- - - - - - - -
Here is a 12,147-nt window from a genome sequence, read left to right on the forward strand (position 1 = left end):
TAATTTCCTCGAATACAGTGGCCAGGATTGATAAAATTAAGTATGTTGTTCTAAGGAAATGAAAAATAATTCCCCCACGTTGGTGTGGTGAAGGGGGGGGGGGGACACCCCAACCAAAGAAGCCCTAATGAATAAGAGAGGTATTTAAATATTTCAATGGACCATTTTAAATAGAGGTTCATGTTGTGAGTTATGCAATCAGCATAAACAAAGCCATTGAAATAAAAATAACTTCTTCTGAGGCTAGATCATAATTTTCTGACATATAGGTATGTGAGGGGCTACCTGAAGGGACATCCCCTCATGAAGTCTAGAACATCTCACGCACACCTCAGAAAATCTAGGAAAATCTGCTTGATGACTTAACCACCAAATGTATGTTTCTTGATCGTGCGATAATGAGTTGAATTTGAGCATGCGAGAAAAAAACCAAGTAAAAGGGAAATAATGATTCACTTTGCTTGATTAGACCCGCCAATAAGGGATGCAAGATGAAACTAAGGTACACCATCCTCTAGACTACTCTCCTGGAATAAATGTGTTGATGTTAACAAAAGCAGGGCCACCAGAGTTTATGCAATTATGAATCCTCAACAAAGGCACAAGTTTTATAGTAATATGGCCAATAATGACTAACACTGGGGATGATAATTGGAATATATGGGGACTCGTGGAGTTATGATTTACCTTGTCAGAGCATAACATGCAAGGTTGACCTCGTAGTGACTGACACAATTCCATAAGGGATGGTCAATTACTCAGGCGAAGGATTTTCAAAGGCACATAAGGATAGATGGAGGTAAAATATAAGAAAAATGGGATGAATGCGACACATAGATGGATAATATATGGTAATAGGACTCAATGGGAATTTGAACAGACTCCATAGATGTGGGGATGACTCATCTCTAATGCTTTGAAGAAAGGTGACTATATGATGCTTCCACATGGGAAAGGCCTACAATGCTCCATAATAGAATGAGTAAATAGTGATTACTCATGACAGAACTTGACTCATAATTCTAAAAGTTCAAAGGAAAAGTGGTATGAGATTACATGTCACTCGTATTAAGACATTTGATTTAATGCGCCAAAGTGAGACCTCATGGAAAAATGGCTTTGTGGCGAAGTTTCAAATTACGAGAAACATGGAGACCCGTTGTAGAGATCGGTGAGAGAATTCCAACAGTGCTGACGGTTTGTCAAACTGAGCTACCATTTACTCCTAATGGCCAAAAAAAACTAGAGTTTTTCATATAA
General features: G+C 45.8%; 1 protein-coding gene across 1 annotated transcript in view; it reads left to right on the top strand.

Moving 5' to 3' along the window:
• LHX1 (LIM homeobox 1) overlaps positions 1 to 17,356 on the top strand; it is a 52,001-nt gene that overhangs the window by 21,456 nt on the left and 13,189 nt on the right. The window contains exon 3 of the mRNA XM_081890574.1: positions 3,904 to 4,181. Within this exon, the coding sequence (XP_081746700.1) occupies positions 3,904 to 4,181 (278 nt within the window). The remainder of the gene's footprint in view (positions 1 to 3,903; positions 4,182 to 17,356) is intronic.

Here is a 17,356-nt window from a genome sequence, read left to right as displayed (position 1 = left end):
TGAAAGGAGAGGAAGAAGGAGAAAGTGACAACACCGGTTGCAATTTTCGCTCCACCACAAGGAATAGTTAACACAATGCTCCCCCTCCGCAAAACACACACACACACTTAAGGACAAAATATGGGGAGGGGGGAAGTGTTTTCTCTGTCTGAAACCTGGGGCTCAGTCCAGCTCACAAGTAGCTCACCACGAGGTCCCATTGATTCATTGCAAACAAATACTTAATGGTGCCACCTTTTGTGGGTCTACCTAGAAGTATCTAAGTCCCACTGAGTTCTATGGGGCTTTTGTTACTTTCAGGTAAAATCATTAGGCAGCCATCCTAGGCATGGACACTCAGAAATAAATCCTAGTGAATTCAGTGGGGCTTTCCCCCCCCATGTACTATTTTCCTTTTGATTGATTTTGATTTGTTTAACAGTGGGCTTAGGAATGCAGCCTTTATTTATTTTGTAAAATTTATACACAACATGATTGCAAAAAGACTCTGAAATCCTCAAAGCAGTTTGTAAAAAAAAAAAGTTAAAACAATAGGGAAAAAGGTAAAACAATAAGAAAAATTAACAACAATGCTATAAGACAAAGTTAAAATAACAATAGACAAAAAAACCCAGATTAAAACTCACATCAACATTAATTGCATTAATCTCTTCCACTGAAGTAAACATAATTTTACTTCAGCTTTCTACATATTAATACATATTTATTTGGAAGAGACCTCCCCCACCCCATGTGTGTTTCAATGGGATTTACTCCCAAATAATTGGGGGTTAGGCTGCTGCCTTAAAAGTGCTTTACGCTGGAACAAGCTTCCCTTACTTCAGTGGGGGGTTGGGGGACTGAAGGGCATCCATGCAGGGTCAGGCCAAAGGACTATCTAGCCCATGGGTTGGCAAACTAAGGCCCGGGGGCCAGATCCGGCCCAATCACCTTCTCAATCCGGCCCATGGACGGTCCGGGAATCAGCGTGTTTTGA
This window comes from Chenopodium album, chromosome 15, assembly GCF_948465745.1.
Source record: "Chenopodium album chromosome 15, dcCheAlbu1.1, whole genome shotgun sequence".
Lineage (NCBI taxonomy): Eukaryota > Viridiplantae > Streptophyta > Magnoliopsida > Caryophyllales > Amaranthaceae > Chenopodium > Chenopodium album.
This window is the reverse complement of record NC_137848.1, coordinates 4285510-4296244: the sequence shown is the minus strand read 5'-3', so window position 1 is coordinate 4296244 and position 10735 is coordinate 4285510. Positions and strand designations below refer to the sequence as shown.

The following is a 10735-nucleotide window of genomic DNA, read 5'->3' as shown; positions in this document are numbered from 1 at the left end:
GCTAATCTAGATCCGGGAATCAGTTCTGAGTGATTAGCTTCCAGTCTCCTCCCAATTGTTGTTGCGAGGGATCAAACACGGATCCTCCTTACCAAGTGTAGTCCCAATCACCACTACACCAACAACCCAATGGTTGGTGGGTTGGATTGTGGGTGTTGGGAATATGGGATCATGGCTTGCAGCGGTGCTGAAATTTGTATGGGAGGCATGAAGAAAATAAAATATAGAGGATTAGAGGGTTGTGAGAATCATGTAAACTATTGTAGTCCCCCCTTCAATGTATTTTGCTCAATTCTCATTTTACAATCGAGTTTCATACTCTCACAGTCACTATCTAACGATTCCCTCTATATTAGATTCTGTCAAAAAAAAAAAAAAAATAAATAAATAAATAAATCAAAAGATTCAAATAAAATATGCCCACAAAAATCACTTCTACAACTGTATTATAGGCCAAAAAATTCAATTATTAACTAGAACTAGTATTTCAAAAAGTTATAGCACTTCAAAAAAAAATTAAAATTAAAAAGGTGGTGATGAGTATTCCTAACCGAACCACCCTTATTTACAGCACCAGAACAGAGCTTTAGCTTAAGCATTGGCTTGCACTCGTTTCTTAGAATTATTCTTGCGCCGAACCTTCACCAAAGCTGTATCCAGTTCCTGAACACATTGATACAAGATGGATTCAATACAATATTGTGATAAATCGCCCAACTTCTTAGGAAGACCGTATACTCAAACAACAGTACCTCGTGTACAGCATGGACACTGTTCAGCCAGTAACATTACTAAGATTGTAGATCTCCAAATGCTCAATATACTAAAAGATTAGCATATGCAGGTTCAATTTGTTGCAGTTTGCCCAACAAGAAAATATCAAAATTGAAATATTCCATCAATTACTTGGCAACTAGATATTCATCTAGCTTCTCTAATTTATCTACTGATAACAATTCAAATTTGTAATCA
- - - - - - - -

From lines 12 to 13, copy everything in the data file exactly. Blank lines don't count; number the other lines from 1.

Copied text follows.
The following is a 10735-nucleotide window of genomic DNA, read 5'->3' as shown; positions in this document are numbered from 1 at the left end:
GCTAATCTAGATCCGGGAATCAGTTCTGAGTGATTAGCTTCCAGTCTCCTCCCAATTGTTGTTGCGAGGGATCAAACACGGATCCTCCTTACCAAGTGTAGTCCCAATCACCACTACACCAACAACCCAATGGTTGGTGGGTTGGATTGTGGGTGTTGGGAATATGGGATCATGGCTTGCAGCGGTGCTGAAATTTGTATGGGAGGCATGAAGAAAATAAAATATAGAGGATTAGAGGGTTGTGAGAATCATGTAAACTATTGTAGTCCCCCCTTCAATGTATTTTGCTCAATTCTCATTTTACAATCGAGTTTCATACTCTCACAGTCACTATCTAACGATTCCCTCTATATTAGATTCTGTCAAAAAAAAAAAAAAAATAAATAAATAAATAAATCAAAAGATTCAAATAAAATATGCCCACAAAAATCACTTCTACAACTGTATTATAGGCCAAAAAATTCAATTATTAACTAGAACTAGTATTTCAAAAAGTTATAGCACTTCAAAAAAAAATTAAAATTAAAAAGGTGGTGATGAGTATTCCTAACCGAACCACCCTTATTTACAGCACCAGAACAGAGCTTTAGCTTAAGCATTGGCTTGCACTCGTTTCTTAGAATTATTCTTGCGCCGAACCTTCACCAAAGCTGTATCCAGTTCCTGAACACATTGATACAAGATGGATTCAATACAATATTGTGATAAATCGCCCAACTTCTTAGGAAGACCGTATACTCAAACAACAGTACCTCGTGTACAGCATGGACACTGTTCAGCCAGTAACATTACTAAGATTGTAGATCTCCAAATGCTCAATATACTAAAAGATTAGCATATGCAGGTTCAATTTGTTGCAGTTTGCCCAACAAGAAAATATCAAAATTGAAATATTCCATCAATTACTTGGCAACTAGATATTCATCTAGCTTCTCTAATTTATCTACTGATAACAATTCAAATTTGTAATCA